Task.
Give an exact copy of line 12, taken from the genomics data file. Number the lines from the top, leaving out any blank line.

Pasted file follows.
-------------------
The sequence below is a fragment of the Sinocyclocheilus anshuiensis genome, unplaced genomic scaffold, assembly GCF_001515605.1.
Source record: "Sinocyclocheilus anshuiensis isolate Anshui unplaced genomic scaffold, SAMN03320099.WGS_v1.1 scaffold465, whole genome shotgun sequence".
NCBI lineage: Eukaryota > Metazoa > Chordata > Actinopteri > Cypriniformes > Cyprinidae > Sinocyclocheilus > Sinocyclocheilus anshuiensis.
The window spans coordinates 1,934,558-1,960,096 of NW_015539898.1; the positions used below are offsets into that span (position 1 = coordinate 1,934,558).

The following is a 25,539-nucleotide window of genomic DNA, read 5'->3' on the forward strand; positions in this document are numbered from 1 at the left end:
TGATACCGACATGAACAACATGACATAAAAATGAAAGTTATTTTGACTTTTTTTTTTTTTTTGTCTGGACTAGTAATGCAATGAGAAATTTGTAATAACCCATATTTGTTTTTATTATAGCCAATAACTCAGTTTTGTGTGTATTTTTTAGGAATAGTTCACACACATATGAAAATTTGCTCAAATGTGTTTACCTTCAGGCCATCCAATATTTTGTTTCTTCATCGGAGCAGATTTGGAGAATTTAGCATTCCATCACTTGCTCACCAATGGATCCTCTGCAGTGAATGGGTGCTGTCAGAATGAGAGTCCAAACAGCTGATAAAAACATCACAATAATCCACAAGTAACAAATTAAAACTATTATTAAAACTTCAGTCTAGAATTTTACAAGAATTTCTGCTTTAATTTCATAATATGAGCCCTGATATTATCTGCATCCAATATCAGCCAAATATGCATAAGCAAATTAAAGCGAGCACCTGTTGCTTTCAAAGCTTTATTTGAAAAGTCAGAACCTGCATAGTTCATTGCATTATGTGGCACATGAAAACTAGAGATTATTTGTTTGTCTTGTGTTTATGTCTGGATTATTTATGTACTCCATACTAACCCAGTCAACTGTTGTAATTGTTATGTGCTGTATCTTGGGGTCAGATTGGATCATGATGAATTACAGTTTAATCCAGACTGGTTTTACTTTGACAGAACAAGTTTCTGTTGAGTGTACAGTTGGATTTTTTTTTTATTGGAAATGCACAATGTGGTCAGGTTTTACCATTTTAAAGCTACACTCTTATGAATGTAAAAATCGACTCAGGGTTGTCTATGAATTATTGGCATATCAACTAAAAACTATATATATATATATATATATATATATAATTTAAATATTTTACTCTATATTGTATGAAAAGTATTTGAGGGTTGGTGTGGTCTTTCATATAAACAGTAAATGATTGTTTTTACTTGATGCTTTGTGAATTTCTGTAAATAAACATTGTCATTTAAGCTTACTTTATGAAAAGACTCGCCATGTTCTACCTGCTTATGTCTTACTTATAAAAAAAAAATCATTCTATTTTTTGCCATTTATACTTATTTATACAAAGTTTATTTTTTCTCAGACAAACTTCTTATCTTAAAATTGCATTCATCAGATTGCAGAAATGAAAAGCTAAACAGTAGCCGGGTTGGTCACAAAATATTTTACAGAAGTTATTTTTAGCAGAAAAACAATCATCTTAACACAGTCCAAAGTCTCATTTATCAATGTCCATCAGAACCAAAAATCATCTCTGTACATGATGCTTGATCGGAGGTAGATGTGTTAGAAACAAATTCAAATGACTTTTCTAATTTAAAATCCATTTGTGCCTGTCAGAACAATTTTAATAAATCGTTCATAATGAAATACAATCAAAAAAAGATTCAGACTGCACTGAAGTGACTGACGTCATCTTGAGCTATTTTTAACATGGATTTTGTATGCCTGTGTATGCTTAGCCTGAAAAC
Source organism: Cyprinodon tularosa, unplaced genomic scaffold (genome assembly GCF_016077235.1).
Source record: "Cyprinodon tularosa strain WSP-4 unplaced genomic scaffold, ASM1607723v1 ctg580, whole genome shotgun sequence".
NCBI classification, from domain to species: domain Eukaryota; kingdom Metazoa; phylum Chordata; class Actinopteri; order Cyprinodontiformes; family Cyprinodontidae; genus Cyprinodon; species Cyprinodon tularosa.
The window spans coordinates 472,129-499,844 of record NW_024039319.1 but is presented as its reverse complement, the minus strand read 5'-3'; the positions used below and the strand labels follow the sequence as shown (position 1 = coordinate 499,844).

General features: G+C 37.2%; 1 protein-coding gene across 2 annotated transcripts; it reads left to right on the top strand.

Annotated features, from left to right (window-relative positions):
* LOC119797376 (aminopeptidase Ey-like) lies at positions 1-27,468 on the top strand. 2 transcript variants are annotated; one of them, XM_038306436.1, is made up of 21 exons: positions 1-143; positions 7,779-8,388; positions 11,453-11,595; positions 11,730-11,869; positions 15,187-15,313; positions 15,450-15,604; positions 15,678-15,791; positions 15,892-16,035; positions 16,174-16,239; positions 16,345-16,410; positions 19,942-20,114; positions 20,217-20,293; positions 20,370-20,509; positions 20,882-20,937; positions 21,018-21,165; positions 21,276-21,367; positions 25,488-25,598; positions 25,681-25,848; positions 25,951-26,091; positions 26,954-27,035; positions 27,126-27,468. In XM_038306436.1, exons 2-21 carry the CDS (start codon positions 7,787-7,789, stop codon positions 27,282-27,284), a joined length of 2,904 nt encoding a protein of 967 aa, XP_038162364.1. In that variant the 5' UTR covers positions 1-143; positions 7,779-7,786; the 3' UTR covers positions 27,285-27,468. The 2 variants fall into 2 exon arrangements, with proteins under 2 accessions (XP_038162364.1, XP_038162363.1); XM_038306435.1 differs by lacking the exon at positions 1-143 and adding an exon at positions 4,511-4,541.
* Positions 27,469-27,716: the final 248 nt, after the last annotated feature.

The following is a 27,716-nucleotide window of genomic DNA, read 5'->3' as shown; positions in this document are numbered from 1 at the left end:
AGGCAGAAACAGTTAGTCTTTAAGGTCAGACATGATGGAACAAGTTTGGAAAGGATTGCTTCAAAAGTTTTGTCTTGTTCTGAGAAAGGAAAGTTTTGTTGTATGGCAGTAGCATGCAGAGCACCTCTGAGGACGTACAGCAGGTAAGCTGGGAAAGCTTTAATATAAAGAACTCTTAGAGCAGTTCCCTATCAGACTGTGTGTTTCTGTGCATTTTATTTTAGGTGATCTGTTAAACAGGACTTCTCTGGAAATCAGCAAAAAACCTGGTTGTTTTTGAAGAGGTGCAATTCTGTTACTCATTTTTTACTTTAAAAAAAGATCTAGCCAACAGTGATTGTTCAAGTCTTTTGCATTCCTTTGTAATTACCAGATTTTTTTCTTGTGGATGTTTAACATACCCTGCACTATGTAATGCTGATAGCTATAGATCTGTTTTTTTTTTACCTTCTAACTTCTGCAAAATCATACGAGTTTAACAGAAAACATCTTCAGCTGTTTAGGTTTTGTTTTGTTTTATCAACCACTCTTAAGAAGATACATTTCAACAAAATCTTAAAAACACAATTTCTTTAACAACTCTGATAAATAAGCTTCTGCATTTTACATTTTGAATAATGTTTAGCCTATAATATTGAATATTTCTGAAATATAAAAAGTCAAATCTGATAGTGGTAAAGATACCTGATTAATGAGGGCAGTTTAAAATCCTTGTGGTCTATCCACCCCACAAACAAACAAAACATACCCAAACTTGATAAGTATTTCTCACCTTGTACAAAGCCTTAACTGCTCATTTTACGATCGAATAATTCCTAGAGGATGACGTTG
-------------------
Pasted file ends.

Annotated features, from left to right (window-relative positions):